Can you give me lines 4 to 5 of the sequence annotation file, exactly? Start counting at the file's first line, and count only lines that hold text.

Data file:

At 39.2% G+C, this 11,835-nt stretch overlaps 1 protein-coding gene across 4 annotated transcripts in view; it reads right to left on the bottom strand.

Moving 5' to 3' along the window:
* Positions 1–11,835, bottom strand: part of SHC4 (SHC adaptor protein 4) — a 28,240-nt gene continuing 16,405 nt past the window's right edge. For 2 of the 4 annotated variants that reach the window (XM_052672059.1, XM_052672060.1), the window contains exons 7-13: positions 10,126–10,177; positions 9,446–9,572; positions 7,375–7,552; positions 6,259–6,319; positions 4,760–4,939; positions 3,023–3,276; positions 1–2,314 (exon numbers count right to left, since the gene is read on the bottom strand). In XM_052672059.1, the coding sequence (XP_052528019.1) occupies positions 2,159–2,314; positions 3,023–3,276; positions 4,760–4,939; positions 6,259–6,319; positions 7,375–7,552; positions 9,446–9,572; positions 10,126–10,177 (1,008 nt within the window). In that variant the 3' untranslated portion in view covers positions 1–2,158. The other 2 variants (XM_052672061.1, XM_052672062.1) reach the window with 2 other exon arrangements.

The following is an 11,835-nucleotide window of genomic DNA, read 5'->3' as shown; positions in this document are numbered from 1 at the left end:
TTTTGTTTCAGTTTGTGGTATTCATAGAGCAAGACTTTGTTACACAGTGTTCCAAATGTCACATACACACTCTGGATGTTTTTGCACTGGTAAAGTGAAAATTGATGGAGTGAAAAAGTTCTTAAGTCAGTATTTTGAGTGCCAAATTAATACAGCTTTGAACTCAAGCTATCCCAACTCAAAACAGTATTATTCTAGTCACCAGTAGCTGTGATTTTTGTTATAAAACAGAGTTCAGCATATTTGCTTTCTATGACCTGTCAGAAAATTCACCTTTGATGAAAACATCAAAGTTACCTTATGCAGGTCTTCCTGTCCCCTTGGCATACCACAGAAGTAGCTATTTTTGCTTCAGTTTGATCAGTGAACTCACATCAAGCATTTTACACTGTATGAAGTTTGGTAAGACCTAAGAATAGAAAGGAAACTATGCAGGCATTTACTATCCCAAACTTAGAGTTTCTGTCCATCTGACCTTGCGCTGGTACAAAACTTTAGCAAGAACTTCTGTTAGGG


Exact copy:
The following is an 11,835-nucleotide window of genomic DNA, read 5'->3' as shown; positions in this document are numbered from 1 at the left end:
TTTTGTTTCAGTTTGTGGTATTCATAGAGCAAGACTTTGTTACACAGTGTTCCAAATGTCACATACACACTCTGGATGTTTTTGCACTGGTAAAGTGAAAATTGATGGAGTGAAAAAGTTCTTAAGTCAGTATTTTGAGTGCCAAATTAATACAGCTTTGAACTCAAGCTATCCCAACTCAAAACAGTATTATTCTAGTCACCAGTAGCTGTGATTTTTGTTATAAAACAGAGTTCAGCATATTTGCTTTCTATGACCTGTCAGAAAATTCACCTTTGATGAAAACATCAAAGTTACCTTATGCAGGTCTTCCTGTCCCCTTGGCATACCACAGAAGTAGCTATTTTTGCTTCAGTTTGATCAGTGAACTCACATCAAGCATTTTACACTGTATGAAGTTTGGTAAGACCTAAGAATAGAAAGGAAACTATGCAGGCATTTACTATCCCAAACTTAGAGTTTCTGTCCATCTGACCTTGCGCTGGTACAAAACTTTAGCAAGAACTTCTGTTAGGG